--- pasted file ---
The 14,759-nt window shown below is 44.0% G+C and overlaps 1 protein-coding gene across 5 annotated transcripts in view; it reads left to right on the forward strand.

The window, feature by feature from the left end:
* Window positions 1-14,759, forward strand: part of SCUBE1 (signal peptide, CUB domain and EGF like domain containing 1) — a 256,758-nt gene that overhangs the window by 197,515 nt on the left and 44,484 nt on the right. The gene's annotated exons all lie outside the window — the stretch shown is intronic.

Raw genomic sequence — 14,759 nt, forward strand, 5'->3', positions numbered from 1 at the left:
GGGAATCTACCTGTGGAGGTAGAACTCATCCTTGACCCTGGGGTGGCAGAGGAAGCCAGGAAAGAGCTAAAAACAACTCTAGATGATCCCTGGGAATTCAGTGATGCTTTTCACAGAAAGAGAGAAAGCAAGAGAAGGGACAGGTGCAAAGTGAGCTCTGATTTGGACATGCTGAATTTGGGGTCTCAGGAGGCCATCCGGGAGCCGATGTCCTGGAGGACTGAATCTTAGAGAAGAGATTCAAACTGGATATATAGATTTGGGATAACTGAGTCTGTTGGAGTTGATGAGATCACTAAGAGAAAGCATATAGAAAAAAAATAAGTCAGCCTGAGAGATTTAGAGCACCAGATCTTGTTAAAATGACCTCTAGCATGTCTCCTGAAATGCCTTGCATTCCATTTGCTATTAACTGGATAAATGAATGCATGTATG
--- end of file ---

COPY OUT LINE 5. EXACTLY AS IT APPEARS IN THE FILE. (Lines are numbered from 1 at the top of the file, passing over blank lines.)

GGGAATCTACCTGTGGAGGTAGAACTCATCCTTGACCCTGGGGTGGCAGAGGAAGCCAGGAAAGAGCTAAAAACAACTCTAGATGATCCCTGGGAATTCAGTGATGCTTTTCACAGAAAGAGAGAAAGCAAGAGAAGGGACAGGTGCAAAGTGAGCTCTGATTTGGACATGCTGAATTTGGGGTCTCAGGAGGCCATCCGGGAGCCGATGTCCTGGAGGACTGAATCTTAGAGAAGAGATTCAAACTGGATATATAGATTTGGGATAACTGAGTCTGTTGGAGTTGATGAGATCACTAAGAGAAAGCATATAGAAAAAAAATAAGTCAGCCTGAGAGATTTAGAGCACCAGATCTTGTTAAAATGACCTCTAGCATGTCTCCTGAAATGCCTTGCATTCCATTTGCTATTAACTGGATAAATGAATGCATGTATG